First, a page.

Processes for producing superabsorbents are also known. Superabsorbents based on acrylic acid, which are the most common on the market, are produced by free-radical polymerization of acrylic acid in the presence of a crosslinker (the “inner crosslinker”), the acrylic acid being neutralized to a certain degree before, after or partly before and partly after the polymerization, typically by adding alkali, usually an aqueous sodium hydroxide solution. The polymer gel thus obtained is comminuted (according to the polymerization reactor used, this can be done simultaneously with the polymerization) and dried. The dry powder thus obtained (the “base polymer”) is typically postcrosslinked on the surface of the particles, by reacting it with further crosslinkers, for instance organic crosslinkers or polyvalent cations, for example aluminum (usually used in the form of aluminum sulfate) or both, in order to obtain a more highly crosslinked surface layer compared to the particle interior.
If superabsorbents are employed in the hygiene sector, they are exposed to body fluids, for example urine or menstrual blood. Such body fluids always comprise unpleasant-smelling components such as amines, fatty acids and other organic components responsible for unpleasant body odors. A further problem with such hygiene products is that the body fluids remain therein over a certain period until the hygiene product is disposed of, and bacterial degradation of nitrogen compounds present in the body fluids to be absorbed, for example urea in urine, gives rise to ammonia or else other amines, which likewise lead to noticeable odor nuisance. Since correspondingly frequent changing of the hygiene product leads to considerable inconvenience, and also cost, to the user or his or her carers, hygiene products which avoid this odor nuisance are advantageous.
There are various known measures for prevention of odor nuisance. Odors can be masked by fragrancing, ammonia or amines formed can be removed by absorption or reaction, and microbial degradation can be inhibited, for example, by biocides or urease inhibitors. These measures can be applied firstly to the superabsorbent and secondly to the hygiene article. Fredric L. Buchholz and Andrew T. Graham (publishers), in: “Modern Superabsorbent Polymer Technology”, J. Wiley & Sons, New York, U.S.A./Wiley-VCH, Weinheim, Germany, 1997, ISBN 0-471-19411-5, give a comprehensive review of superabsorbents, the properties thereof and processes for producing superabsorbents.
EP 1 358 894 A1 teaches hygiene articles which may comprise a series of odor-preventing additives, especially anhydride groups, acid groups, cyclodextrins, biocides, surfactants having an HLB value less than 11, absorbents such as zeolites, clay, activated carbon, silicon dioxide or activated alumina, microorganisms which act as antagonists to unwanted odor-forming microorganisms, pH buffers or chelating agents. In WO 03/076 514 A2, there is a comprehensive overview of the known measures for prevention of unpleasant odors. One measure disclosed is the use of biocides such as Bronopol or glyoxylic acid. In addition, this document teaches a superabsorbent comprising anhydride groups which can react with ammonia or amines and thus bind them in nonvolatile form.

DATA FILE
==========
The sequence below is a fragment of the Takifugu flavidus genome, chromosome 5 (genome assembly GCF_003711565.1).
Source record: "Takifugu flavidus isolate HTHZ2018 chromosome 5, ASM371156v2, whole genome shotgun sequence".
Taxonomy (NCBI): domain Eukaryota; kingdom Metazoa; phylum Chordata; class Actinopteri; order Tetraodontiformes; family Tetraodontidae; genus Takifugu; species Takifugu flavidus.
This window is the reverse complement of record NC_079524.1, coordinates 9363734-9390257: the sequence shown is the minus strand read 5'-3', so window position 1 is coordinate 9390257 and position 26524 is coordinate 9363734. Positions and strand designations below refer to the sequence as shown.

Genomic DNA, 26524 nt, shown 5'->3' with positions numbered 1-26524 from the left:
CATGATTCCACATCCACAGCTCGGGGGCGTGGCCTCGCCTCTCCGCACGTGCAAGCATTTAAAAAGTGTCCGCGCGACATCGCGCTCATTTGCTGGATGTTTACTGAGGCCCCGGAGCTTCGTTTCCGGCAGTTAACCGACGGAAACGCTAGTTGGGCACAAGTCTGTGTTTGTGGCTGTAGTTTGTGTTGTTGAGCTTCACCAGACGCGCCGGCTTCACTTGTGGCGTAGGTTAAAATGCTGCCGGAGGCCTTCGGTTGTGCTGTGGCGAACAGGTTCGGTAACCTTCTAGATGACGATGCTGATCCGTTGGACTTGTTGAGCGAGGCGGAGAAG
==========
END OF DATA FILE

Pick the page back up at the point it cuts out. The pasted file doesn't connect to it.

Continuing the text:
Ammonia and amines are bound at lower pH values than odor-neutral ammonium salts; in addition, a low pH inhibits the growth of ammonia-forming bacteria. EP 202 127 A2 accordingly teaches hygiene articles having a pH buffer, for instance an organic acid or else acid-modified cellulose, which keeps the pH of the skin within the range from 3.0 to 5.5. EP 316 518 A2 relates to superabsorbents composed of partly neutralized polymeric organic acid, optionally additionally with added partly neutralized citric acid, which have a pH between 5.0 and 6.0 in contact with fluid. WO 03/002 623 A1 teaches superabsorbents having a pH below 5.7. GB 2 296 013 A describes hygiene articles comprising a polylactide layer, such that fluid contact gives rise to lactic acid, which lowers the pH. WO 00/35 502 A1 teaches hygiene articles comprising a combination of a buffer having a pH in the range of 3.5-5.5 and lactic acid bacteria. According to WO 00/59 556 A2, a superabsorbent comprising functional groups which can react with ammonia or amines is used, especially cyclic anhydrides, lactides or lactones of hydroxy acids. WO 01/32 226 A1 discloses a superabsorbent with added organic acids.
EP 894 502 A1 teaches the use of cyclodextrins as an absorbent for ammonia in hygiene articles. EP 1 034 800 A1 discloses hygiene articles which, as well as an absorbent for ammonia, especially activated carbon, high-surface area silicon dioxide, clays, zeolites, kieselguhr, chitin, pH buffers, starch, cyclodextrin or ion exchangers, also comprise oxidizing agents such as peracids or diacyl peroxides. WO 91/11 977 A1 relates to zeolites having an SiO2/Al2O3 ratio below 10 as absorbents for odors. According to WO 95/26 207 A1, zeolites having a mean particle size of at least 200 micrometers are used for this purpose.